Oh, come on, world. There I was, all ready to blog about teaching King Lear and then go off and pick blackberries, and you had to bowl me an article about adoption to respond to, didn’t you? Cheers. King Lear will have to wait, bless him: he’s over there grumping in a corner with the Fool, right now.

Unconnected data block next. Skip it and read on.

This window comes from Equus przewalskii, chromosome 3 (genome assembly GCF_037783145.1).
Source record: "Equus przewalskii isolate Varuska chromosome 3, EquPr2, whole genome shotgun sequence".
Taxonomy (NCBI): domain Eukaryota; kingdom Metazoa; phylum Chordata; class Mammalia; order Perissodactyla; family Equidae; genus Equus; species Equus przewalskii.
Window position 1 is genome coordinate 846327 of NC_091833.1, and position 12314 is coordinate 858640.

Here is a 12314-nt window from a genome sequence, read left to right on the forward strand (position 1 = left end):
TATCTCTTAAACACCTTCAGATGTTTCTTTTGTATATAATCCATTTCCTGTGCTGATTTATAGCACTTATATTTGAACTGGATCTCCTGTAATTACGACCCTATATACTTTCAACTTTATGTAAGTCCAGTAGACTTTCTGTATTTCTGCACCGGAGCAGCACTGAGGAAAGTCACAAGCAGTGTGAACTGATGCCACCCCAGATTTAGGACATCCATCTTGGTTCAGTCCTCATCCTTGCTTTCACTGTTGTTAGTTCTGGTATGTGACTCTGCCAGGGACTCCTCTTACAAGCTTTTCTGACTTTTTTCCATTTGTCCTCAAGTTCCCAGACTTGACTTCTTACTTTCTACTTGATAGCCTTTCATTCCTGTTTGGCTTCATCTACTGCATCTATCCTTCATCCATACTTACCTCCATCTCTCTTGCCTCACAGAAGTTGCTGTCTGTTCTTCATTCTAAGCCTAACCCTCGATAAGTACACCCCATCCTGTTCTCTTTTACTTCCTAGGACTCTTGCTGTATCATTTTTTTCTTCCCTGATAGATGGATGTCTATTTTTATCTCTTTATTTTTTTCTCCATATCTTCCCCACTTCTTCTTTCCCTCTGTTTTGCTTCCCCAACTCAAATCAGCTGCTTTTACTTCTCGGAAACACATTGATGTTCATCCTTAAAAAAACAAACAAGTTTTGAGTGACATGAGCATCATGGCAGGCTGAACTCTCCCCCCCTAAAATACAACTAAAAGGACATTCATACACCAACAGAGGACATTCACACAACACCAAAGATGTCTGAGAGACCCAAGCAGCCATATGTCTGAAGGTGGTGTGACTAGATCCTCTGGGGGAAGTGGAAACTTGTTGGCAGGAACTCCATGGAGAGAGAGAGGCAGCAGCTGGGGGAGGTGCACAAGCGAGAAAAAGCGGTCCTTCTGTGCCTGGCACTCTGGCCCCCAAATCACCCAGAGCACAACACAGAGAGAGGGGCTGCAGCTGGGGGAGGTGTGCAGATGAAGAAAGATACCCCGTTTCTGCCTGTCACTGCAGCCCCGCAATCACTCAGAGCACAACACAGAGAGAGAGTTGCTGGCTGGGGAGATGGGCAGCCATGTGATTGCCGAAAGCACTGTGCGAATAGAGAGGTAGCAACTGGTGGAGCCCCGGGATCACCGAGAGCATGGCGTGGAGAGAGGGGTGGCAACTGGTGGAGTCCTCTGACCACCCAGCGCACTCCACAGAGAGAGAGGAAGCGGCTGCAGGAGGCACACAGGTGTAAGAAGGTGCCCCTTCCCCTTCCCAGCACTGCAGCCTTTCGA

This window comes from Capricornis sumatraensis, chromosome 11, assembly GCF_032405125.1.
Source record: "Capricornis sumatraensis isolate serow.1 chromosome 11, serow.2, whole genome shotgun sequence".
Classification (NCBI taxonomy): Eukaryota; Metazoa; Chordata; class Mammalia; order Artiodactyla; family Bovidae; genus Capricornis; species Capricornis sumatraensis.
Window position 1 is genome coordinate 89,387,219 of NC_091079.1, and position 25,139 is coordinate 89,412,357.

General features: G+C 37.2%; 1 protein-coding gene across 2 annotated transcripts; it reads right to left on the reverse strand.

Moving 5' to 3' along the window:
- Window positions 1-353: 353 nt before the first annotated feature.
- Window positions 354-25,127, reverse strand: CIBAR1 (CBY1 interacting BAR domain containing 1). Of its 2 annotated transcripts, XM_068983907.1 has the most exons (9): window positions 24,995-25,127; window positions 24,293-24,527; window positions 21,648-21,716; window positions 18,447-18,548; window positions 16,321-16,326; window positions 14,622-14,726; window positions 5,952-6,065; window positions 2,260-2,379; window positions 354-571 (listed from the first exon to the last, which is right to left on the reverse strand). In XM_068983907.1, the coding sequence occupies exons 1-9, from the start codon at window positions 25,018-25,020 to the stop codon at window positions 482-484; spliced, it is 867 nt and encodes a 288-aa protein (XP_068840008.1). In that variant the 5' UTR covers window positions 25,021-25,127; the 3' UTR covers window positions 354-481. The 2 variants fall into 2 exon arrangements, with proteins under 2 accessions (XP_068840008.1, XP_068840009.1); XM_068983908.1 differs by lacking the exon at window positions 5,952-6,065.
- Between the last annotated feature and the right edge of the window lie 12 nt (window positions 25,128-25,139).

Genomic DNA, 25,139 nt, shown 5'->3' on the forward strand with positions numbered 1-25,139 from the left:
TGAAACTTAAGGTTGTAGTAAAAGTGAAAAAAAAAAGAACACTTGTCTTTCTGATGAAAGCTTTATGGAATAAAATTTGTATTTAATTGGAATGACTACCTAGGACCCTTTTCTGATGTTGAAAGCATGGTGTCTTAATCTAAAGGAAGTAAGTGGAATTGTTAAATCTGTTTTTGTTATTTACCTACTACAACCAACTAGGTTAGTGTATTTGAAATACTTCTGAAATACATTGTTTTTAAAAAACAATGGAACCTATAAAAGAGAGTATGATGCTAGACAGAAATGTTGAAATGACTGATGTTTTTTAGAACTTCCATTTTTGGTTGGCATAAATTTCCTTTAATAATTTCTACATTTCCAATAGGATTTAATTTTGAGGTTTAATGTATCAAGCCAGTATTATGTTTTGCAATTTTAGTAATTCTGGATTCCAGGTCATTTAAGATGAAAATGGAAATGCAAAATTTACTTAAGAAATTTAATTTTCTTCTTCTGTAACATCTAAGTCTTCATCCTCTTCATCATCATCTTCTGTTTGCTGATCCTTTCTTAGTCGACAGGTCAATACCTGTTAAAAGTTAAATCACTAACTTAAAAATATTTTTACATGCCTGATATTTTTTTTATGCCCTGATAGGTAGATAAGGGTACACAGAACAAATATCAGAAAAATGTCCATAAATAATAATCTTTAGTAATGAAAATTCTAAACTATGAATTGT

Here’s the article in question, if you haven’t already seen it: My wife and I were desperate to adopt, but the application process was so gruelling we gave up. The writer, John Rutter, runs through a number of well-worn complaints. The assessment process – the ‘home study’ – is long and intrusive. Friends, family and employers are all involved. Your medical and financial history are explored. You have to talk about your past relationships, and former partners might be interviewed. Your home has to be assessed for potential health and safety hazards. And so on. It took Rutter and his wife over eighteen months to be approved, and they eventually withdrew from the process a few months after their approval, because they didn’t think they’d ever have a child placed with them.